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Two Dudes: Alex Ovechkin's Defense - Does it Matter?

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On whether or not we should care that the Caps' captain might not be able to pick his goalie out of a lineup

Rob Carr

Say what you will about plus-minus as a statistic, but that Alex Ovechkin currently ranks 825th in the League in that metric ain't a good thing. For years we've been subjected to endless criticisms of Ovechkin's play outside of the offensive zone - some of it fair and some of it clearly rooted in something else - and this season it seems to be a bit more on-point, as the Caps struggle to get back into playoff position and that minus sticks out like the sorest of thumbs for mainstream media and fans to point at.

Our question here isn't whether or not Ovechkin plays consistently good defense (he doesn't) or defense at all really (he doesn't)... but whether or not it matters. Does it?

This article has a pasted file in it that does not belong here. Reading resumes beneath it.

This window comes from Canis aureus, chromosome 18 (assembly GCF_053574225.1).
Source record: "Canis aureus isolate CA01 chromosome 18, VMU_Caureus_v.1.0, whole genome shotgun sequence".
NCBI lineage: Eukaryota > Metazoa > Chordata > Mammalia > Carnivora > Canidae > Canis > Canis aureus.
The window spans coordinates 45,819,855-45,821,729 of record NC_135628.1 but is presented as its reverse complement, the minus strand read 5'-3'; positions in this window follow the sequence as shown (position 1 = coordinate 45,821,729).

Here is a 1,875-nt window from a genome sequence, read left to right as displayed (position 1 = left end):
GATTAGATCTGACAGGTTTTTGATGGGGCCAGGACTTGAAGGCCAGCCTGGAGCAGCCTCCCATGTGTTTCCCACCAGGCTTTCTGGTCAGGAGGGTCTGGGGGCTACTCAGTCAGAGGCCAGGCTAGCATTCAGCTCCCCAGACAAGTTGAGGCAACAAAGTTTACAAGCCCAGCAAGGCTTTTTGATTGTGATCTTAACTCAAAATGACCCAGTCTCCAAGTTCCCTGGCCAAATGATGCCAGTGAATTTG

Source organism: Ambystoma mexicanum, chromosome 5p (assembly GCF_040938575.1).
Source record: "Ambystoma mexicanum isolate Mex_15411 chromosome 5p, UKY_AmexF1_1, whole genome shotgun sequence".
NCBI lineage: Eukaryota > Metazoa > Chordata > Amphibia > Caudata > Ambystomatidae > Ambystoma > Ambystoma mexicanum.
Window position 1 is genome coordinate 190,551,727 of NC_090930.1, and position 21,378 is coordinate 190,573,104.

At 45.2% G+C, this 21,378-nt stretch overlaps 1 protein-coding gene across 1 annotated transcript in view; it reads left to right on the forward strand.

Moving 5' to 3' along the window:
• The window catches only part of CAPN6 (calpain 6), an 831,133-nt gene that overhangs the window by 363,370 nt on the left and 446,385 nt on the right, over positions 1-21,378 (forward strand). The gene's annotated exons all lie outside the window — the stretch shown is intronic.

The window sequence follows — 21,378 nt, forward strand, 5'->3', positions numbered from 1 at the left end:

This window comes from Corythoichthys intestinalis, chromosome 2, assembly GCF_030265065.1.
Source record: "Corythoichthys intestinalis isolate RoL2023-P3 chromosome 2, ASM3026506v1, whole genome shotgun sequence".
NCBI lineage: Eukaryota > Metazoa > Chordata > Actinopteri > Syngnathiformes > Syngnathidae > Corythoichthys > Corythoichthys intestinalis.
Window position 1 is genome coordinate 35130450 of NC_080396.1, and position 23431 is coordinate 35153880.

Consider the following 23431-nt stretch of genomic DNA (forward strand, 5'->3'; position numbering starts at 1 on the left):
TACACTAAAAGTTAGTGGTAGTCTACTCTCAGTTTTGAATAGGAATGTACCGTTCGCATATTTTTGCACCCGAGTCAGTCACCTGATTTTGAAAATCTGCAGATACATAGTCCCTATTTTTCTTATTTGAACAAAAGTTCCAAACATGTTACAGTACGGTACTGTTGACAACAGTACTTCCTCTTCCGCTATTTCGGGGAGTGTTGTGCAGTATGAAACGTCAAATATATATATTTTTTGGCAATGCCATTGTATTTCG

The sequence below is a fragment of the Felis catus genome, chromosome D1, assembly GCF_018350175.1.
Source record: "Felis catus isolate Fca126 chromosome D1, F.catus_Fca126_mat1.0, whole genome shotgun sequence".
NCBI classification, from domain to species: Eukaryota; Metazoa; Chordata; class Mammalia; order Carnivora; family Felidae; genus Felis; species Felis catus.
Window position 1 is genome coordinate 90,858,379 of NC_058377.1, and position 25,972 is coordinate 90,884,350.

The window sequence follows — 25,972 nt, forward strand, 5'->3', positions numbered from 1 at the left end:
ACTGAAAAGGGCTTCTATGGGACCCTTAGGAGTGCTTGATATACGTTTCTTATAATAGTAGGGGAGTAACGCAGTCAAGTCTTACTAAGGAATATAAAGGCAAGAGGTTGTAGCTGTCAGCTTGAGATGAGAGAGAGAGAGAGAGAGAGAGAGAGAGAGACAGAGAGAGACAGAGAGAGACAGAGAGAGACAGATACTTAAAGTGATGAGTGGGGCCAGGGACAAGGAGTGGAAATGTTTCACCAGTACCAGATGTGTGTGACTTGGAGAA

Rob: Of course it matters. How can it not? He doesn't need to get in the Selke discussion; he might not even need to be competent or average defensively. What he has to do is try. This is a guy that has been the heart, soul, and pulse of this team since virtually Day One of his NHL career. He's a guy that we've been told all along is a "lead by example" guy. What kind of example is this? "Find the thing you do well and just do it, even if that means playing only 60-70 feet of the ice." If the team is following Ovechkin's lead, maybe it's no shock they are constantly in a state of defensive disarray.

More importantly, no team relies on one player for offense like the Caps rely on Ovechkin. Not only is he running away with the Richard race (if it can even be called a race at this point), but the delta between Ovechkin and the Caps' second-leading goal scorer (Joel Ward, 19 goals) is far greater than the spread between any other team's top two. I can already hear you asking, "so how is Ovechkin the problem?" Because if he's the guy they need to score goals to keep them in games in the first place, he can't be giving goals back when he's on the ice.